Wiikwemkoong

Wiikwemkoong

The three dogs gather round,

they sniff and nuzzle, lick and wag.

You name “red dog” “white wolf” and

“bouncy pup” and follow in their tracks.

They lead you and your careful wife among a strew of trilliums.

The dappled light the warm Spring air the hidden birds the smell of firs

the violets and the maple shoots all fold you in their spell.

We feel your feet about to roll, as if you were at one with us.

Let us advise, just be yourself and tread the way you can.

You rest awhile beside a sign about a homestead hereabouts.

The people lived and left some four score years ago.

Their spirits are at peace and gathered in a greater stream.

We hear you start to understand.

Why did you grasp that rock,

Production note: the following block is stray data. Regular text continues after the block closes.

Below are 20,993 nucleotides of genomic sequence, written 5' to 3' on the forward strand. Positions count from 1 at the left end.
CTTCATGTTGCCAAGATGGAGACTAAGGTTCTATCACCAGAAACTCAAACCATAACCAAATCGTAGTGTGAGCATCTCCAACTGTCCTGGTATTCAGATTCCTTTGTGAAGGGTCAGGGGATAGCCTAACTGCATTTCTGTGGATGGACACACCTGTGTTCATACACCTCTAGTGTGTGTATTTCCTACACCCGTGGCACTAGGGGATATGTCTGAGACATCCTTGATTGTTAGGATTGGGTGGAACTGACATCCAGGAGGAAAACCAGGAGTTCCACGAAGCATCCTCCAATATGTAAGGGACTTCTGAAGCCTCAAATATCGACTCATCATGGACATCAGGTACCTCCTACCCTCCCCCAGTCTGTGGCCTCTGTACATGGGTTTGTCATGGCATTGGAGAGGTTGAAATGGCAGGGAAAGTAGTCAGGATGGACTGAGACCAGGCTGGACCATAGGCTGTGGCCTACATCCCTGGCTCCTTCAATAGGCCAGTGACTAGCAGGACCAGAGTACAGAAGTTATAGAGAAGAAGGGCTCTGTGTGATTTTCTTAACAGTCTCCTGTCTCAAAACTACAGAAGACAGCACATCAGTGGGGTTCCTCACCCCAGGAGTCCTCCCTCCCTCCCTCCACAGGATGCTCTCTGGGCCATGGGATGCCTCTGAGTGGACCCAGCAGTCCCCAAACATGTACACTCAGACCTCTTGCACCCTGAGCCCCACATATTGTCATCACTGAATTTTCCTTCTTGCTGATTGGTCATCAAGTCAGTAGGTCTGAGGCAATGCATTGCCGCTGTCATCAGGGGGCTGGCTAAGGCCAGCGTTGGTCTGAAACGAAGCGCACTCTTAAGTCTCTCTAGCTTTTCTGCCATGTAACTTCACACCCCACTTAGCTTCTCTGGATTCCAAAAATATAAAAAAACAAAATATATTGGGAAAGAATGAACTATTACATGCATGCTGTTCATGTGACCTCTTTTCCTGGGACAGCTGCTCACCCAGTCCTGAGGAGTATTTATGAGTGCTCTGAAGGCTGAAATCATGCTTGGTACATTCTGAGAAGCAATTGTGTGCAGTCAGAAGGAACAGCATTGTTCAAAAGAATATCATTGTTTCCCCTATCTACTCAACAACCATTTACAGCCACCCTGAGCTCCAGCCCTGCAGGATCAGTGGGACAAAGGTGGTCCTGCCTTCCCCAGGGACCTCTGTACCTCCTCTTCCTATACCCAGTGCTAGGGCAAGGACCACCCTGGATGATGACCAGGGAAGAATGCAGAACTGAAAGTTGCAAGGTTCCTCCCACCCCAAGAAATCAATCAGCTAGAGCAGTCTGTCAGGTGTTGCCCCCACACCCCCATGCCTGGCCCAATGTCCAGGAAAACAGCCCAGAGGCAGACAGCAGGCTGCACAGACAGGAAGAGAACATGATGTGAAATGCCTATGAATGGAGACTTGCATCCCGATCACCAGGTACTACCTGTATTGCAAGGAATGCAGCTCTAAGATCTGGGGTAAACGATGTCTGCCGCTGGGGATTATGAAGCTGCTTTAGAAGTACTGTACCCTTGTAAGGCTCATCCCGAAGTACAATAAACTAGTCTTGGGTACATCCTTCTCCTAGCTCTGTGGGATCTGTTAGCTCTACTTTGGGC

a limestone rock from long ago

and drop it with a crack that broke

the peace and flew the birds?

It split along the line you chose

but did you find the shells you sought?

Your instinct to destroy is deep.

You have so much to learn.

Another couple catch you up,

they’re younger fitter strong.

‘The dogs are not with us,’ you say

instead of greeting well.

White wolf red dog and bouncy pup

all stay and walk with you.

Now further on, a higher edge,

you look out wide across the lake.

Anishinaabeg take these routes

our ancestors passed on.

For Huron is as much a road

as any way between the trees.

Your wife decides to paint the scene

with dyes we do not know.

Red dog lies down beside the path,

the others have gone home.

When painting’s done and blackflies bite

you will return to your own place.

Red dog keeps watch until you leave.

© David Cundall

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